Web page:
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    • Can you feel the Hispanic outreach working?

      Assuming the same rough demographics of the 2012 electorate, the GOP really sort of needs to expand among minorities. I mean the 2014 electorate is whiter and older — a LOT whiter and older — so it’s not as pressing, but seriously….ratcheting the xenophobic rhetoric up to 11 in a Presidential year strikes me as….unwise, given the likely makeup of the voting pool in 2016.

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  5. Section 1 of the Thirteenth Amendment reads: “Neither slavery nor involuntary servitude, except as a punishment for crime whereof the party shall have been duly convicted, shall exist within the United States, or any place subject to their jurisdiction.”

    I’m guessing that, to the extent there was mental process that went into this designed-for-shock-value statement at all, the reasoning is that a person who has entered the country without appropriate documentation has committed a crime. Read very charitably, such a person, if detected and determined to both be a foreign national and to lack a visa permitting entry to the country, would be an apparent violation of the law and therefore subject to criminal sanction. Thus, the “satisfaction” of local Iowa law enforcement presumably includes conviction of the crime of unlawful entry into the United States, and thereafter, criminal punishment in the form of involuntary servitude is Constitutional.

    Which is quite far from the tone and implications of the “policy proposal” but it’s the too-precious interpretation of a flip and casually offensive comment. I didn’t read a thing in the report about a criminal prosecution and conviction being part of the proposal. Although I did read that this shock DJ brazenly suggested that seizing a person who didn’t have proper papers and deeming them the “property of the state” would somehow not be slavery. That’s the best I can come up with to square the circle.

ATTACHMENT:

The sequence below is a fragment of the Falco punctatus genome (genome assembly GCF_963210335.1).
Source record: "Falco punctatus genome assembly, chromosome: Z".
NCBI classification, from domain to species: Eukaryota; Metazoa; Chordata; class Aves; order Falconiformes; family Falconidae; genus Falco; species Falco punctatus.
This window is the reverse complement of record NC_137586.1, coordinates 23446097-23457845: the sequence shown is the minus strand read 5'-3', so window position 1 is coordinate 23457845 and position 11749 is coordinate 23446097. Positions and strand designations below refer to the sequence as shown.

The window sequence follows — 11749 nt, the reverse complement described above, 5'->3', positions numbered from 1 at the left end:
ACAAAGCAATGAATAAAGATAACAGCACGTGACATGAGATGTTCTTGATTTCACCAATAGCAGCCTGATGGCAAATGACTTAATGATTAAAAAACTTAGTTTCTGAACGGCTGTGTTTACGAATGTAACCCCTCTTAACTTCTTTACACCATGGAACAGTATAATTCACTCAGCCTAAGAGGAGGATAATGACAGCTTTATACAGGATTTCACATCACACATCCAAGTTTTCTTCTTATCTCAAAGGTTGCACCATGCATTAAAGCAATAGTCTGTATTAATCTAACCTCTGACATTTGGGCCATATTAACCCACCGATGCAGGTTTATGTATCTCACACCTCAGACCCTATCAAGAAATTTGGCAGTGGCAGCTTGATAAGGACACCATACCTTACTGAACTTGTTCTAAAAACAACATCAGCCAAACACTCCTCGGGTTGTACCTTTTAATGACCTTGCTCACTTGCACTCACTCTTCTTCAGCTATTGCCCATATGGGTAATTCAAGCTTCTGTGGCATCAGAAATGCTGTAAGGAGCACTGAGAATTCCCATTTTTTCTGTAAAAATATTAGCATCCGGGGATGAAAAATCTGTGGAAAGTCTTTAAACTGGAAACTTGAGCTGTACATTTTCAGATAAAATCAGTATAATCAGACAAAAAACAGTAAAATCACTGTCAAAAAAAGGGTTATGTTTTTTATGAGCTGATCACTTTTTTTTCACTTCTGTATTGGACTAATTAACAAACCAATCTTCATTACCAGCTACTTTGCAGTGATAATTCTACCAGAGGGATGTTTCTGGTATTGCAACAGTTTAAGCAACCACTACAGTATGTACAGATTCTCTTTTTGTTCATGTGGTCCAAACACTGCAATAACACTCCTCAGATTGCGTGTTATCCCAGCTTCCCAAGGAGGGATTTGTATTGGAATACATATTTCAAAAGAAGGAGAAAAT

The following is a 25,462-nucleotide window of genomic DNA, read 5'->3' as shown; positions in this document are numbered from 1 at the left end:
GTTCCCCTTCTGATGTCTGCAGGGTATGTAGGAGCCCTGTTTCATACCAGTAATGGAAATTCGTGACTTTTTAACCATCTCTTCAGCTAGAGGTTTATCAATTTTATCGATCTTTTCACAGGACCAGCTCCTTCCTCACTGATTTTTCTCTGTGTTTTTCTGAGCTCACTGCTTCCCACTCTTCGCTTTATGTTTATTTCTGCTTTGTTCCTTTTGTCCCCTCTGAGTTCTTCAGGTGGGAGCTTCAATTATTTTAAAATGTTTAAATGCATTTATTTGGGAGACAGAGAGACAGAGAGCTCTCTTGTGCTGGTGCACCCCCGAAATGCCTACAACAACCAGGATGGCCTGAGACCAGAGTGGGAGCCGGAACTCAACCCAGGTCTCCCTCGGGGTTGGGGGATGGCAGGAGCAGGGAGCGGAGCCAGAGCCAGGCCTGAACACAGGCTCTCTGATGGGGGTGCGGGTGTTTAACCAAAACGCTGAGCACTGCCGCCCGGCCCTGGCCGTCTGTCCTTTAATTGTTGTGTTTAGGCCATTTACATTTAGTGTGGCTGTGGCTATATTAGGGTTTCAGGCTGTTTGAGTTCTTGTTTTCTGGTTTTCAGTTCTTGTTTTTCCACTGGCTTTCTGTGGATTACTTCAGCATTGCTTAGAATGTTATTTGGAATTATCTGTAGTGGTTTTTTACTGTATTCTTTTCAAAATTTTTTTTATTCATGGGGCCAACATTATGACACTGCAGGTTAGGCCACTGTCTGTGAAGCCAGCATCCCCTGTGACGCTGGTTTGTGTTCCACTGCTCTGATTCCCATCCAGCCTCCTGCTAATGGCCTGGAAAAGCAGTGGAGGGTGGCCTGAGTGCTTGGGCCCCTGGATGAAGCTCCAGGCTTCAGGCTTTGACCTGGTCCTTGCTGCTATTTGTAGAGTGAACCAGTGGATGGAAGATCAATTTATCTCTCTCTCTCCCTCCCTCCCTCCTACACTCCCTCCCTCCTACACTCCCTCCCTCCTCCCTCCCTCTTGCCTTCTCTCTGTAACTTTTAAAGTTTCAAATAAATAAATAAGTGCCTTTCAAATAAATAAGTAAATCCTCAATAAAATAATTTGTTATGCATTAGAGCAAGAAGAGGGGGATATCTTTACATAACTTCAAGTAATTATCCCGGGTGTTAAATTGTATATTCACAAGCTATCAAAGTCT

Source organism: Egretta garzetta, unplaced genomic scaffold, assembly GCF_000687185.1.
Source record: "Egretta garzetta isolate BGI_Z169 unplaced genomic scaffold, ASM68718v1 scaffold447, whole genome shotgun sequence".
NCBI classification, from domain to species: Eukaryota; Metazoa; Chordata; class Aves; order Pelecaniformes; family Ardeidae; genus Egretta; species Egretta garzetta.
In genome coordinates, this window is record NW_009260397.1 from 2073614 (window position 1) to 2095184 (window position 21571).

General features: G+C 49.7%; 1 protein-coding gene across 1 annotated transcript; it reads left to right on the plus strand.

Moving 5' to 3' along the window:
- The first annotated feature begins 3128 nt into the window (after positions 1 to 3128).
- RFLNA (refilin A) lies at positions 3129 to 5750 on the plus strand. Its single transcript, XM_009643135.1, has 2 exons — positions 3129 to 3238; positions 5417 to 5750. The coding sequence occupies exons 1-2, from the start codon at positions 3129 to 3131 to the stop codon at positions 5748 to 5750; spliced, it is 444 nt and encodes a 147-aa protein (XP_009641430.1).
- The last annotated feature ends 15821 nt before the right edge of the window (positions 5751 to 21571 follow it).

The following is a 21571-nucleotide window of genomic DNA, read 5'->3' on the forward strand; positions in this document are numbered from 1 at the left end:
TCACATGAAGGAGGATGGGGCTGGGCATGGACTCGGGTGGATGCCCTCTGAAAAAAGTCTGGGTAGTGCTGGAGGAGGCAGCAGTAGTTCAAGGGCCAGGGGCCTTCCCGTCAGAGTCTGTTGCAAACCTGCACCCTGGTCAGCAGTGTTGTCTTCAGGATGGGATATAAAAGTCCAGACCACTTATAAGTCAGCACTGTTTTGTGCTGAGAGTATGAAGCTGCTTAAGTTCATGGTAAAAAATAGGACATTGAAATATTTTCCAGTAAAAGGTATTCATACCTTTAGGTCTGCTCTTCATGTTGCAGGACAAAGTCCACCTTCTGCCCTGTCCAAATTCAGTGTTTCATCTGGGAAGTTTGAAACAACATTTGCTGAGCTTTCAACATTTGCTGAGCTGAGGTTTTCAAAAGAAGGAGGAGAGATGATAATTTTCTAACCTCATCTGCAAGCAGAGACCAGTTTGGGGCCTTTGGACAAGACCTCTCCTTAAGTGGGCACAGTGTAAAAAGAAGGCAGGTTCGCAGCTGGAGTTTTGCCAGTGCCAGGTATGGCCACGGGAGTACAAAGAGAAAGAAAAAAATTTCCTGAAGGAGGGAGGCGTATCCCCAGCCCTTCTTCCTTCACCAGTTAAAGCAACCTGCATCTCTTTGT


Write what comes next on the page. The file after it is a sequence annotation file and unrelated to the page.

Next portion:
All the more reason for comprehensive immigration reform, IMO.

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    • A big issue with kind of logic is that being in the United States illegally is considered a civil offense rather than a criminal one for the most part. Deporting people would be a lot more expensive if the 4th, 5th, and Sixth Amendment applied/

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  6. An incident certainly worth noting, but one observation strikes me as distorting the underlying question and actual political situation:

    How pathetically little it really takes for us to return to those evil places to which we have convinced ourselves we would never, ever consider returning.